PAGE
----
Background: Dietary fat absorption involves the re-esterification of digested triacylglycerol in the enterocytes, it is a biological process catalyzed by monoacylglycerol O-acyltransferase 2 (MOGAT2, aka MGAT2), which is highly expressed in the small intestine. A previous study showed that the loss of the Mogat2 gene can prevent high-fat diet-induced obesity in mice. Obesity is associated with an increased risk of several types of cancer including postmenopausal breast cancer.
Methods: We collected 147 patients with triple negative breast adenocarcinoma to explore the relationship between the expression of MOGAT2 and patient overall survival. And we generated a Mogat2-deficient mouse mammary tumor model by crossing Mogat2-deficient mice with MMTV-PyMT mice to examine the effect of losing MOGAT2 in vivo.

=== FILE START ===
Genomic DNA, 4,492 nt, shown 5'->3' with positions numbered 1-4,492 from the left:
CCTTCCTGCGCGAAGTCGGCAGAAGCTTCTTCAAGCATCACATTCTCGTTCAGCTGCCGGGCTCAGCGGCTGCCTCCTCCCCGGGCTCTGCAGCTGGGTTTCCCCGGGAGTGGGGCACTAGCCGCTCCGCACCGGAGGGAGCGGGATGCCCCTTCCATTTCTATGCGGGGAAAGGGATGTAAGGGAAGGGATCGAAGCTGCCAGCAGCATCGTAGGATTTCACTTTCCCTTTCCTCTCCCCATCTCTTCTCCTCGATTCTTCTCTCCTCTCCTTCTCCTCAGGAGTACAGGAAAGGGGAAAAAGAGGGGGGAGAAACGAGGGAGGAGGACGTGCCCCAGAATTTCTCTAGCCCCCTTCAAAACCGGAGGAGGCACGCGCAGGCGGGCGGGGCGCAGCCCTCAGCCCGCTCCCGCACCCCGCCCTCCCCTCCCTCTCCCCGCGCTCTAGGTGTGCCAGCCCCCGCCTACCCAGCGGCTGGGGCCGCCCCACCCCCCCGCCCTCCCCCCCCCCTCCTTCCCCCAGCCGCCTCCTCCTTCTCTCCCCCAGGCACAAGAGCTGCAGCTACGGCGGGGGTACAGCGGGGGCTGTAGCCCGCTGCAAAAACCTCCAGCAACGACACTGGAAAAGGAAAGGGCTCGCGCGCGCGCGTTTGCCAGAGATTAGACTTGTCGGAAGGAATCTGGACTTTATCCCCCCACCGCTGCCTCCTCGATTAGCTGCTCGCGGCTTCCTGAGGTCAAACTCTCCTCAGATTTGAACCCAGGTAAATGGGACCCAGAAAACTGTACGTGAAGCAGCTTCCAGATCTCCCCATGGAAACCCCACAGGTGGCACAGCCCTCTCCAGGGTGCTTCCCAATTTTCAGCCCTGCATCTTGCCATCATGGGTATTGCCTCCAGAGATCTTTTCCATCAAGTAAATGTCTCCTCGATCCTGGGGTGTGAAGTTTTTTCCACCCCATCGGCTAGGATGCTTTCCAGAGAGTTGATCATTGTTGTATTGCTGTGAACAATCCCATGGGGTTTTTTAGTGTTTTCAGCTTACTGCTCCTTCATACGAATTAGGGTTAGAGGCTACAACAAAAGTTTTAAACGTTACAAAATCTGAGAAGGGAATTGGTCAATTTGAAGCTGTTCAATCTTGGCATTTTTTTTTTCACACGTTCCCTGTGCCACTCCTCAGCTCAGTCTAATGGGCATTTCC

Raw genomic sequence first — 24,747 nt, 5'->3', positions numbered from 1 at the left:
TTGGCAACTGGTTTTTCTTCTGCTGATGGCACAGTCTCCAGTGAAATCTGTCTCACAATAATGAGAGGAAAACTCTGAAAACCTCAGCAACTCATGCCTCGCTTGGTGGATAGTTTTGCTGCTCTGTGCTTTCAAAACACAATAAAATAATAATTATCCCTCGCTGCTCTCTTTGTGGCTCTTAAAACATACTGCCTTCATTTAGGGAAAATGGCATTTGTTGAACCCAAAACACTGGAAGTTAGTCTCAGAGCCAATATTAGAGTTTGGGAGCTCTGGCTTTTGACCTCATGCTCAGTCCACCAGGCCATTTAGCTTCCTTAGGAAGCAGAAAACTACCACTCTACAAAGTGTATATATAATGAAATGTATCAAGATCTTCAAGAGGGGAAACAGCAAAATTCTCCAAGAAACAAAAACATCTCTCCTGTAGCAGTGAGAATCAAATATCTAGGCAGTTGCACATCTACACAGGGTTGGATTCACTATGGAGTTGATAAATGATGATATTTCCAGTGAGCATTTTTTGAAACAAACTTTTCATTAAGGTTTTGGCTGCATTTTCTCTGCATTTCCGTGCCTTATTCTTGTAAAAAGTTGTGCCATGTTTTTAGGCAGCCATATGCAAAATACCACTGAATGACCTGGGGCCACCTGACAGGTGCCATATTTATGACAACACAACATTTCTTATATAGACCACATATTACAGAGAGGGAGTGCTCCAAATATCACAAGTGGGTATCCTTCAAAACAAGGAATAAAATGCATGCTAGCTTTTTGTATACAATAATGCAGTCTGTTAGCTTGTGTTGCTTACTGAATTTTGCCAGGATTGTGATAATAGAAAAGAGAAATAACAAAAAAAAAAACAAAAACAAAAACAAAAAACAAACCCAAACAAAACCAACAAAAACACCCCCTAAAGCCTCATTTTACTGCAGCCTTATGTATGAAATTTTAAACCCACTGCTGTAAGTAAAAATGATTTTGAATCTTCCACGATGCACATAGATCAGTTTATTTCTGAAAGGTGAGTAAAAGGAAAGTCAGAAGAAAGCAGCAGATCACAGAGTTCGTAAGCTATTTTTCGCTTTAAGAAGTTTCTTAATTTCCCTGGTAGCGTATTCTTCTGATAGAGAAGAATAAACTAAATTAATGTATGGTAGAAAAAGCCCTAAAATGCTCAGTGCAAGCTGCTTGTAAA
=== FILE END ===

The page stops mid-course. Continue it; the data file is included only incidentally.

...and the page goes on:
Results: Our founding suggest that obesity was induced by a relatively high-fat diet (37% of calories from fat) in the mice with or without Mogat2 knockout. Mammary tumor development was deteriorated by a relatively high-fat diet regardless of Mogat2 deficiency. As a compensation mechanism, upregulation of diacylglycerol O-acyltransferases 1 and 2 (Dgat1 and Dgat2) in the Mogat2 deficient mice was found.
Conclusions: Elevated expression of MOGAT2 in triple negative breast adenocarcinoma predicts poorer patient overall survival. With the compensation of Dgat1 and Dgat2, Mogat2 deficiency alone cannot prevent fat diet-induced obesity, nor prevent mammary tumor development in a mouse model.